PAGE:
Top 5 Health Care Careers That Make a Difference
Looking for a career that will help make the world a better place? Try one of these health care jobs.
It's a New World for Health Care Workers
Most of us have had our share of jobs that feel like fun—maybe you spent a summer scooping ice cream, dog-walking or working at a radio station. Every job matters. But how often do we get to work in jobs that impact us emotionally, and serve other people beyond fulfilling their basic needs? How often do we work in jobs that we feel can change the world?
From PayScale’s 2012-2013 College Salary Report, the data-crunchers compiled a list of the Top 10 Majors That Change the World. Respondents were full-time employees who completed bachelor degrees. That’s why you won’t see any mention of fields like medicine, chemistry or nanotechnology on this list. But these fields of study are likely to lead you to meaningful work—with far fewer years spent in the classroom.
Of the Top 10 reported majors, five are in the health care field. Let’s take a look:
It’s no surprise that out of 131 careers reported in the survey, nursing has the highest ranking of employees who self-report a meaningful work environment. View the most important duties of Certified Nursing Assistants. Nurses provide essential support during every step of a patient’s experience in health care. By serving so many, nurses are forerunners in changing the world, one patient at a time. Read our tips on pursuing your health care education in today’s economy.
2. Medical Technology
Medical technologists perform technical and scientific functions in lab settings—such as testing for disease and helping to control and minimize infections. The results technicians find ensure that doctors make a correct diagnosis. Their contributions to the field of medicine are critical.
Many entry-level positions require an associate’s degree and training, allowing you to begin work fairly quickly as a medical lab tech, pharmacy tech, radiologic tech, surgical tech and veterinary tech.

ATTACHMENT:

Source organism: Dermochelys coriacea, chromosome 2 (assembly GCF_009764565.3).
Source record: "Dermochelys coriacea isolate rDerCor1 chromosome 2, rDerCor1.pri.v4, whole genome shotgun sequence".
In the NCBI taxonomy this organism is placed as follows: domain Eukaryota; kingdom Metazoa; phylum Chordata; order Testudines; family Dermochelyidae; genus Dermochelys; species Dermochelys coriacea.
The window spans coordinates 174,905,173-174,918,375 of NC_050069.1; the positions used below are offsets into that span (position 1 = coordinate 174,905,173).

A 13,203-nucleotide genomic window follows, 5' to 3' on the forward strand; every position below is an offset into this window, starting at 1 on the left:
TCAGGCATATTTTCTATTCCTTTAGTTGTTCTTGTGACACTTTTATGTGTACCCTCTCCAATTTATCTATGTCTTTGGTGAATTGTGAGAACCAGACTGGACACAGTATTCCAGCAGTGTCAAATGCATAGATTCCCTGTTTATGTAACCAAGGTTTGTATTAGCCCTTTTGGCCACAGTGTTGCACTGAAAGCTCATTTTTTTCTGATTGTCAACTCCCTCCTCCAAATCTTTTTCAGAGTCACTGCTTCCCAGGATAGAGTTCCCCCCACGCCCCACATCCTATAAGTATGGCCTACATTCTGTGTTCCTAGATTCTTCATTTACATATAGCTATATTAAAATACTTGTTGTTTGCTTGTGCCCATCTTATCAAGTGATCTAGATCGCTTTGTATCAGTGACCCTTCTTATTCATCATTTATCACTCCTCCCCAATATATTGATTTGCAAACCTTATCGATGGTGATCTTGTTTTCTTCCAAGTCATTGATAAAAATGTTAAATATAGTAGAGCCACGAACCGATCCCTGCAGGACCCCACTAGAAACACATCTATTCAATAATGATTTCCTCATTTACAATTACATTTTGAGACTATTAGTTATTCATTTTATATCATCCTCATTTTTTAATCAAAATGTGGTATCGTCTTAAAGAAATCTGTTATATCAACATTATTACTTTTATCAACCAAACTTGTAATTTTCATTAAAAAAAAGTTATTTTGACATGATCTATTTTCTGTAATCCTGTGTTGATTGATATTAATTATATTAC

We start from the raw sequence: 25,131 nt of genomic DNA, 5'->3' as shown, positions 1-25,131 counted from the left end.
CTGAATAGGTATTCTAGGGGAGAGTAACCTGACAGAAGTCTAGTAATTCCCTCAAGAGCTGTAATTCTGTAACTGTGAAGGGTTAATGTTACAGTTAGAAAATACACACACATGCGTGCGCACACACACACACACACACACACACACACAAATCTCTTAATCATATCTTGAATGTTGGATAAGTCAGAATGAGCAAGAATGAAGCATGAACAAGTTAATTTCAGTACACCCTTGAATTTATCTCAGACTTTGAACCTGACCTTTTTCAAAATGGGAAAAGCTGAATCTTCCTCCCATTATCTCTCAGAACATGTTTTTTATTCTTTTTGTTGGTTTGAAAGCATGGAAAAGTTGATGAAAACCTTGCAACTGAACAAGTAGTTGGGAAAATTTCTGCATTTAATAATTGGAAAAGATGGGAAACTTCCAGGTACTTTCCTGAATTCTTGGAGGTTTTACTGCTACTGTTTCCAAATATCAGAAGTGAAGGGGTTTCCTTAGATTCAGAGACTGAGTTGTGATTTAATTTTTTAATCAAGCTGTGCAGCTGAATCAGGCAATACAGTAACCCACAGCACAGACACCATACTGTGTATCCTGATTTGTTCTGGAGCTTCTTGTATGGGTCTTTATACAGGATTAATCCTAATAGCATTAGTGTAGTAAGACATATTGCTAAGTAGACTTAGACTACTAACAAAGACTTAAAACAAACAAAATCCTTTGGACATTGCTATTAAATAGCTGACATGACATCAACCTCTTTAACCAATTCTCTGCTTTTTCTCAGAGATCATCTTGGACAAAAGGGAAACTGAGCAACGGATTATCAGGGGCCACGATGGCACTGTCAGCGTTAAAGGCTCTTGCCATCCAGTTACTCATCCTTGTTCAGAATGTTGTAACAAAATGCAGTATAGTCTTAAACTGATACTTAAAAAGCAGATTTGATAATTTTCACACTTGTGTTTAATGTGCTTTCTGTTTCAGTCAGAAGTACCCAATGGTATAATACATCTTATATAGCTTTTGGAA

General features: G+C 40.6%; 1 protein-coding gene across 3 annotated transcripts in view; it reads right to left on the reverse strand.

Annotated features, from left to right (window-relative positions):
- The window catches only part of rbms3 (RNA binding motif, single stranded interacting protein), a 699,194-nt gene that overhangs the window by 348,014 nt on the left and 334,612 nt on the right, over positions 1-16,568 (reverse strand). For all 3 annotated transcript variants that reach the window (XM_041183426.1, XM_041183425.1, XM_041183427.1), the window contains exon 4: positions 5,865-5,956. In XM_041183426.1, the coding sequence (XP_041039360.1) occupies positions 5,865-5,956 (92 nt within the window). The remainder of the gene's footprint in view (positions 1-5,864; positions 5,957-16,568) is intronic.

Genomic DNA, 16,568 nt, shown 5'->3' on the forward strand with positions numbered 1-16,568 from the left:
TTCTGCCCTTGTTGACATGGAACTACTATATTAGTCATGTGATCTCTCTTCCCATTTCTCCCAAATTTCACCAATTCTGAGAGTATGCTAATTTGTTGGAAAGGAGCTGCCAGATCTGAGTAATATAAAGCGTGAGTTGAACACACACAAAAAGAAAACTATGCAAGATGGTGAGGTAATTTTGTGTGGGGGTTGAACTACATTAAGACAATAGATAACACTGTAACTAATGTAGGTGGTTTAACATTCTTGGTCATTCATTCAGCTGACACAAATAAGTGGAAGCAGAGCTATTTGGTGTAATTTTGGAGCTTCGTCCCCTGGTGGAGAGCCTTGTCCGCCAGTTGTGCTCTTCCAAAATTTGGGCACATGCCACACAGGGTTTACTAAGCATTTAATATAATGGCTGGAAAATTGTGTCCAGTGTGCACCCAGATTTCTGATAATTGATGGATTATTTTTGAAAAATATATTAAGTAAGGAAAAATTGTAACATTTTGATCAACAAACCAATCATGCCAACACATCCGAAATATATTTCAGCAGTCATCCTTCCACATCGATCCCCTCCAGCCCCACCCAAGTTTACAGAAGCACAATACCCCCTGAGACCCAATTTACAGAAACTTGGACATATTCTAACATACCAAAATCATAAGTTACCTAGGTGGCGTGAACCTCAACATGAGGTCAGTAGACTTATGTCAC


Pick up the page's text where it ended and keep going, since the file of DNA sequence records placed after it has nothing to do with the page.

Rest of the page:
3. Biomedical Engineering (BME)
One popular position in biomedical engineering, or BME, is ultrasound technician. Also called diagnostic sonographers, they use sound waves to provide medical images. Their accuracy and attention to detail helps find life-threatening diseases early and gives patients peace of mind in stressful times.
Dietitians are experts in nutrition science. They help people with menu planning, food preparation and diet therapy, while also participating in research, counseling and education. As unhealthy weight gain grows as a concern in the United States, our society is finding many ways to take action—from changing eating habits at the grade-school level to listing calorie counts on restaurant menus. The work dietitians do with individuals puts the power of living well into each person’s hands. Learn more about becoming a dietitian or nutritionist.
5. Public Health
Finally, and not surprisingly, those working in the field of public health report finding a high value of meaning in their daily work. They do almost everything! From tracking the causes of disease as an epidemiologist to teaching prevention as a health educator, the field caters to a variety of skill sets. Public health opportunities are waiting for you.